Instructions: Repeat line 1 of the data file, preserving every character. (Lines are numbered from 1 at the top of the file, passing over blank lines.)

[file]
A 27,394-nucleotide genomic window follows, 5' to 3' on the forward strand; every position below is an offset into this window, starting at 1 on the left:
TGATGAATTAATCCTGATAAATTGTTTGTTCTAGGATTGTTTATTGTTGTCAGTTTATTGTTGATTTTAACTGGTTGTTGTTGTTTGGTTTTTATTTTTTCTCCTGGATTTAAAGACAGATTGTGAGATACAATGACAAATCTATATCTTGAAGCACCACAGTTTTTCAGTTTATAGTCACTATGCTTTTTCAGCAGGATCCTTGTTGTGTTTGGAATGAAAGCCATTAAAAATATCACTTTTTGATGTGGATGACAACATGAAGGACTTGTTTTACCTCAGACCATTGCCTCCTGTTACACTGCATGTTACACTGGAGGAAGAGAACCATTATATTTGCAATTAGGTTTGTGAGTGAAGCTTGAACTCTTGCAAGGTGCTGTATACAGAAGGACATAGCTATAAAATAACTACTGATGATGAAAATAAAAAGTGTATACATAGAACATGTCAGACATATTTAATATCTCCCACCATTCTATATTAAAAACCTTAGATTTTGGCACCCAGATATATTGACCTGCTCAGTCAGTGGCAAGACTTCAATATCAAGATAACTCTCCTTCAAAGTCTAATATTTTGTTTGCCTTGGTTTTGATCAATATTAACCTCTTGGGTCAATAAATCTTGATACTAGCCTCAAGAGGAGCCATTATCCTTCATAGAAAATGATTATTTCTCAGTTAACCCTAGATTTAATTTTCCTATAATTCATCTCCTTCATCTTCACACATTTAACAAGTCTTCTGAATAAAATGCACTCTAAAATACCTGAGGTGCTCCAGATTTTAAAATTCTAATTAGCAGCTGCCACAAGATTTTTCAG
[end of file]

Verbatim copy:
A 27,394-nucleotide genomic window follows, 5' to 3' on the forward strand; every position below is an offset into this window, starting at 1 on the left: